It’s been a little while since my last post on the films of Shamim Sarif. I’ve been busy organising the Postcolonial Studies Association’s first ever Convention, held on campus at the University of Leicester and at College Court, the University’s state-of-the-art conference centre. The special topic of the convention was Diasporas, and we had top-notch plenary addresses by Prof John McLeod (University of Leeds) on transcultural adoption, Prof Paul Gilroy (King’s College London) on the current refugee crisis across the Mediterranean, and Dr Gayatri Gopinath on the aesthetics of queer diasporas, as well as excellent presentations reflecting on various forms of migration across the globe and from a wide range of disciplines, including Muslim perspectives. I’ve also started a new chapter of my current project on a film by British-Egyptian screenwriter and film director Sally El Hosaini entitled My Brother the Devil (2012), but more on this soon.
For now, I’d like to introduce a new series of events that has just started at the University of Leicester, called Queering Islam, organised by myself as the leader of my project on international representations of queer diasporic Muslims in fiction and film. The purpose of this series is twofold: to delve into the topic of Islam from a queer perspective of sexual non-normativity opening our eyes to the perspectives of Muslims in the diaspora; but also to bring these discussions to the wider public, making them available to both academic and general audiences. Although the programme’s development is ongoing and events will be gradually ‘unveiled’ (pun only partly intended), we already have some exciting events planned, so please read on.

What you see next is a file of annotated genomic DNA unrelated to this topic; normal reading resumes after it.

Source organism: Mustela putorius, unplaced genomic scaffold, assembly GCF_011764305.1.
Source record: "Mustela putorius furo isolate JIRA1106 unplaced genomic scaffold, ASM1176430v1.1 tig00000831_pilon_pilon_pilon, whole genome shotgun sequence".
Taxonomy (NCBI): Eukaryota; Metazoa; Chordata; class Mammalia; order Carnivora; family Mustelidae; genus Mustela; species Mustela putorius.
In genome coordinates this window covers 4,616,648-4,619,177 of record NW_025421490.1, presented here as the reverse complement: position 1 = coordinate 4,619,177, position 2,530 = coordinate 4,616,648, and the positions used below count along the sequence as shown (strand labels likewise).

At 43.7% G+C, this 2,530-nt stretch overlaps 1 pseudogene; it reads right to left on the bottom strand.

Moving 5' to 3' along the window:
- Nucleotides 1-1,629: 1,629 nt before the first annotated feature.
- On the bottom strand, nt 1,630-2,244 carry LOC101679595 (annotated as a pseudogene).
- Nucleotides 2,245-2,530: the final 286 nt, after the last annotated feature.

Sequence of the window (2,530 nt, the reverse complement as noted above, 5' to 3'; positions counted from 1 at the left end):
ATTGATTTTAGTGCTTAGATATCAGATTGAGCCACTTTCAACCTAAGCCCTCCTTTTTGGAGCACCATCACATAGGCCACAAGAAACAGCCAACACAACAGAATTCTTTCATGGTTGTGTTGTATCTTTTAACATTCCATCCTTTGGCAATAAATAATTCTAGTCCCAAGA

Queering Islam opened yesterday with a great inaugurating lecture by Dr Samar Habib (Research Associate at SOAS, University of London) entitled ‘States of Being: Narratives of Queer Diaspora in Contemporary Scholarship’ which delivered far more than the title promised, examining the current fraught relationship between ‘Islam’ and ‘the West’ and the troubled role of homosexuality within this dialogue, as well as the various forms of prejudice that queer diasporic Muslims have to face, including compelling reflections of her own experience as a Palestinian non-Muslim once living in Australia. An audiovisual recording of the lecture and the ensuing (and very lively!) Q&A will follow soon, as well as a link to our interview with BBC Radio Leicester, which I’ll be posting very shortly.
More events in the series will include: an address by Prof Rusi Jaspal (De Montfort University), a world-leading social psychologist working on the mental impact of tensions between sexual orientation and ethno-religious identity in queer Muslims in the diaspora; a screening of Shamim Sarif‘s I Can’t Think Straight, including a video link with Sarif for a discussion with the audience; and a reading of a story, ‘The Tulip Asylum’, about homosexuality in Iran, by Tehmina Kazi, director of British Muslims for Secular Democracy. Her talk will include her reflections on her Muslim LGBTIQ advocacy in Britain and her development of the Inclusive Mosque initiative.
I hope you feel, like I do, that this is a very exciting line-up. I’m really honoured to be able to host such distinguished speakers, so please stay tuned for dates and details. Everyone is welcome at our events, which are open to the general public, so please join us!